Guidelines for evaluating hypercalcemic cats


Review the steps to evaluating a hypercalcemic cat.

Calcium plays an essential role in numerous biochemical pathways, and adequate amounts are required for optimal cell growth, neuromuscular function, blood coagulation, and cell membrane stability. Consequently, the serum concentration of ionized (active) calcium is tightly controlled through complex interplay among parathyroid hormone (PTH), calcitonin, and vitamin D metabolites. In healthy individuals, calcium absorption from the intestinal tract, calcium release from bone, and calcium conservation or excretion by the kidneys are all carefully regulated to optimize ionized calcium (iCa) concentrations.

Illustration by Paul Petersen

Hypercalcemia is a fairly uncommon disorder in cats, but it can cause substantial patient morbidity and is associated with serious medical disorders such as neoplasia and renal failure.1 In this article, I review the definition of hypercalcemia and the steps to take when clinically evaluating a hypercalcemic cat.



Circulating calcium exists in three distinct forms: bound to serum proteins (40%); complexed with citrate, phosphate, and other anions (8%); or ionized (52%).2 The ionized fraction is the biologically active form, and an elevated iCa concentration defines true hypercalcemia. The calcium reported on standard serum chemistry profiles is a total calcium value (tCa; i.e. bound, complexed, and ionized), so changes in acid-base status and serum protein concentrations frequently affect this result.

In dogs, the effect of serum proteins may be mitigated by calculating the corrected or adjusted total calcium value. This formula has not been validated in cats and should not be used.3 Instead, measure serum iCa concentrations in cats with elevated tCa concentrations, with tCa concentrations at the upper end of the normal range, or exhibiting risk factors associated with hypercalcemia (e.g. calcium oxalate urolithiasis, chronic renal failure).2 Several commercially available in-house machines can accurately measure iCa concentrations, or a reference laboratory may be used. Samples must be collected anaerobically, handled correctly, and shipped appropriately, as changes in pH can substantially alter the percentage of calcium bound to protein and, thus, the iCa concentration.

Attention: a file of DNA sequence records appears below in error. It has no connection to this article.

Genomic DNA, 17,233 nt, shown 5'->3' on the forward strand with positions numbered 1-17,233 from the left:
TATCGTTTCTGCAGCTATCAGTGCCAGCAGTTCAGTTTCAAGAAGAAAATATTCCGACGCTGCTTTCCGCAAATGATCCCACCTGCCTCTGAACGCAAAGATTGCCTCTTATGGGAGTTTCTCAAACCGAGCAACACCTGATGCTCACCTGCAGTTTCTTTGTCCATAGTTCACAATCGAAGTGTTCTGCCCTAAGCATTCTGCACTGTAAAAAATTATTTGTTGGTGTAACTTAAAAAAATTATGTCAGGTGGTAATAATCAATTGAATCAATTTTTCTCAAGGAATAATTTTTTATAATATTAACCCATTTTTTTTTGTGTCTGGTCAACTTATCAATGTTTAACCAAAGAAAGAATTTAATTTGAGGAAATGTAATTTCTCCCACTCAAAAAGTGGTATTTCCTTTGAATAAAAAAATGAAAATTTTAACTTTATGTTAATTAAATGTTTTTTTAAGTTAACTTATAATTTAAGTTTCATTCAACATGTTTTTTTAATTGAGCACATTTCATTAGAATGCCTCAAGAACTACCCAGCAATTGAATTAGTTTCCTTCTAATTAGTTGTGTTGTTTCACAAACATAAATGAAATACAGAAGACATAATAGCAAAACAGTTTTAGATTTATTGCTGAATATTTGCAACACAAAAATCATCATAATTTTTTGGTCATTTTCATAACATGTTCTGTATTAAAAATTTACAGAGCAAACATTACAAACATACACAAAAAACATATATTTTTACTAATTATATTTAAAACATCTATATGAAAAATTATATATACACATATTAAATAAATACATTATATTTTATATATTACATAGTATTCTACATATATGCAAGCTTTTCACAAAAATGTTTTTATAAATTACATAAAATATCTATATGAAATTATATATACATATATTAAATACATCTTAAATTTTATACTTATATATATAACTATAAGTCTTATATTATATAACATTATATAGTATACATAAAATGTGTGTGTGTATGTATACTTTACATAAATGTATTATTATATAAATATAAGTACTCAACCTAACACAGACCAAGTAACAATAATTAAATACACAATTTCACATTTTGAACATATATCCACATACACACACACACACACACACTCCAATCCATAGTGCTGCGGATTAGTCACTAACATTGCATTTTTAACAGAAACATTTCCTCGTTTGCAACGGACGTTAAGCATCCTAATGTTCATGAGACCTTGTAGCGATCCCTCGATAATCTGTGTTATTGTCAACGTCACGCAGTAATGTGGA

Total calcium concentrations can be spuriously elevated. Lipemia and hemolysis can affect colorimetric measurements. Before considering additional diagnostic tests, always verify hypercalcemia, either by repeating a tCa measurement in a fasted patient or by determining the iCa concentration.


Cats appear to be more resistant to the clinical consequences of hypercalcemia than are dogs, and it is not unusual to document substantial hypercalcemia in an apparently normal patient.2 The most prevalent clinical signs reported in hypercalcemic cats are vague and nonspecific, such as lethargy, depression, and anorexia.2 Other changes include an increase in thirst and urination due to antidiuretic hormone antagonism at the renal collecting ducts, or dysuria and abdominal pain secondary to calcium-containing uroliths (Table 1).

Table 1

As serum calcium concentrations continue to rise, gastrointestinal disturbances (vomiting and constipation) or neuromuscular dysfunction (twitching and seizures) may be noted. If the serum calcium-phosphorus product exceeds 70, tissue mineralization and secondary organ damage—primarily renal—are expected. Precipitous increases in serum calcium concentrations are often fatal.2


In general, hypercalcemia reflects increased gastrointestinal uptake or increased calcium release from bone; decreased renal calcium excretion is rarely the cause. Mnemonics have been devised to help you remember all the causes of hypercalcemia. For example, Table 2 is a modification of the GOSH DARN IT list.

Table 2

The most comprehensive recent case series of feline hypercalcemia was published in 2000.1 This retrospective study evaluated 71 cats and defined hypercalcemia on the basis of tCa concentrations > 11 mg/dl (reference range = 9.2 to 10.2 mg/dl). The authors reported that the most common disorders identified were neoplasia (n = 21), renal failure (n = 18), urolithiasis (n = 11), and primary hyperparathyroidism (n = 4). However, iCa concentrations were not measured, so some of these may not have been true feline hypercalcemia cases. In fact, many cats with chronic kidney disease have normal iCa concentrations and, thus, are not truly hypercalcemic.4

Cats with neoplasia had higher serum calcium concentrations (13.5 ± 2.5 mg/dl) than cats with renal failure did (11.5 ± 0.5 mg/dl).1 Eight of the 11 cats with urolithiasis had calcium oxalate stones confirmed at surgery.1 An underlying cause of hypercalcemia was not identified in any of the cats with urolithiasis. Based on the exclusion of other recognized causes, these patients fit the criteria for idiopathic hypercalcemia.5 This term was first proposed in the late 1990s and is now applied to any cat with unexplained, repeatable hypercalcemia. Since it is a diagnosis of exclusion, every reasonable effort must be made to rule out other likely causes.

Table 3

The SHIRT list (Table 3) is a mnemonic devised to help you remember the common causes of feline hypercalcemia. Table 4 summarizes the classic serum chemistry profile findings in cats with the commonly identified causes of hypercalcemia and demonstrates the parameters expected in idiopathic cases.